Category Archives: Boys
“Mom, what’s ‘lean in’ ?”, my teen son recently asked. While I was tempted to make a joke about it being Sheryl Sandberg’s response to Fat Joe’s 2009 hit “Lean Back”, I knew that I shouldn’t make light of his question. Instead of floundering through our conversation with second hand information, I told my son I’d get back to him while I searched Google for answers. What I found was an overflow of blog posts and articles either dismantling Ms. Sandberg’s credibility or praising her courage to empower women to be more ambitious. The more I read, the more I realized what has been missing from the conversation: boys and men.
While I applaud Ms. Sandberg for not discrediting men, I do have an issue in which some women depict boys and men as villains or the enemy. If we are to change the thinking of our society, we need to make boys and men our allies. One of the problems I see with improving gender relations, is that we believe that teaching boys to behave like girls and teaching girls to behave like boys will solve the problem. Even Ms. Sandberg suggests that women take a cue from men in asserting themselves in leadership roles. We can’t make the assumption that boys and men know our needs or our struggles. Why aren’t we having honest conversations about gender stereotyping and gender norms in our society with our sons?
When I worked at The Source Magazine, a primarily male dominated office, I was unprepared for the disrespect and chauvinistic behavior of most of the male staff. I was pregnant while employed there and when I approached my sales manager about my maternity leave, I was told that I would have to create a maternity leave plan. I couldn’t believe that this thriving magazine did not think about the needs of their female employees. What made the matter worse is that the HR Manager was a woman.
As a mom of two boys, I partner with my husband in raising our sons to be tolerant, strong, compassionate, loving men. While my husband talks to my sons about the implications of a man, I help them better understand gender roles and how to interact and engage with girls and women. I want my sons to have a better understanding of what it means to be a woman in this world. I want to raise sons that appreciate what women contribute to this world. I want to raise sons that nurture and support women’s rights while preserving their confidence. I think what we need is to have continuous conversations with our sons and daughters about the importance of respecting each other without conforming to gender bias.
If we want to change the way men and women interact and engage in personal and professional settings, we must raise them to understand that gender bias is a hindrance to both men and women.
To learn that you have a special needs, handicap, deaf child is the most powerful journey I have ever been on. Ethan, who is almost 11 years old is an amazing young man. Life is very normal and easy with him. It was not always that way. He was born with a condition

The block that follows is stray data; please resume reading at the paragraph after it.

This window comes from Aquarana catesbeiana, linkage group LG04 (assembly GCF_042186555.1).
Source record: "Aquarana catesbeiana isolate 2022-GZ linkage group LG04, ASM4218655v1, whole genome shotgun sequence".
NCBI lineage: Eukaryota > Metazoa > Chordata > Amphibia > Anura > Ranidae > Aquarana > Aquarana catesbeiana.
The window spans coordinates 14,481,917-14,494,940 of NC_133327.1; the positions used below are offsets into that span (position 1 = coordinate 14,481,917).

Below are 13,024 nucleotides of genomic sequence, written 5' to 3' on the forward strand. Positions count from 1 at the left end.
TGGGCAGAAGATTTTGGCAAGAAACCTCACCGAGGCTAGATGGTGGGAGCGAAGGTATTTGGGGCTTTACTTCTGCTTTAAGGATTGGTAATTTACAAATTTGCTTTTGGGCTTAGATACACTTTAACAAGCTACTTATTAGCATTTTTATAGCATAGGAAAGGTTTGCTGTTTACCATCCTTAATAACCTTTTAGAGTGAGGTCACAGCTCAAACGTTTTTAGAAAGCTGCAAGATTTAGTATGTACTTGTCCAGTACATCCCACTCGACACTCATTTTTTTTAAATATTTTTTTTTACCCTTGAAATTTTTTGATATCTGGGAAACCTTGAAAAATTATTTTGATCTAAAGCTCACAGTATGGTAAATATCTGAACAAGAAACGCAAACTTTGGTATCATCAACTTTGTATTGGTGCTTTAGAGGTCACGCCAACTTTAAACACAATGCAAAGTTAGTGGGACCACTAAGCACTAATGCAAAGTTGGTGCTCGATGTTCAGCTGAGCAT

called “Enlarged Vestibular Aqueduct”. I could see early on that “something” was not quite right. Only I was unsure of that “something”. He never startled as an infant, slept 20 hours a day, and fixed his eyes on me. I used to say, “I have birthed an Einstein.”
When Ethan was 5 months old, his condition was confirmed. This news came to me, while we were shopping in a fabric store. He was in an infant front pack and there I was standing at the check-out counter crying my eyes out. My husband called me with this news. Ethan has these stunning blue big eyes and that sweet baby just looked into my crying face with a drooling smile. His world was perfect and mine had just been shattered. I immediately began asking myself questions. No family history, what happens next? He was already learning how to do baby signing so I thought this was going to be easy. The moment I realized that my baby could never hear me singing to him is when hard really started. It was that moment when I cried almost every day for many years.
I was angry. I was mad at God. I questioned my healthy lifestyle. Was I too lean, should I have forced myself to swallow prenatal vitamins? Did I do this to my baby? My thoughts were all consumed daily of his care, his appointments, and his therapy. I was depressed and ate myself into 85 extra pounds. I cried every day and I was distracted away from the care of my husband and family. I tried to work through the loss of that hope I had for this beautiful boy. I was desperate to find a reason that did not reflect on my mothering. I was lost and alone.
I was angry that my husband went off to work each day leaving me to endure the challenges. That little baby boy grew into a toddler that was angry and frustrated. He could not hear my voice around a corner. When he could not see me, his volume was loud. When he wanted something he was even louder. Car rides were intolerable. I was angry and felt I was doing all the work with therapy. I thought my husband should be more involved. He worked 10 hours days at a demanding job. His energy was gone before he pulled into the driveway at night. Even though my husband was grieving, at that time I was only thinking of myself.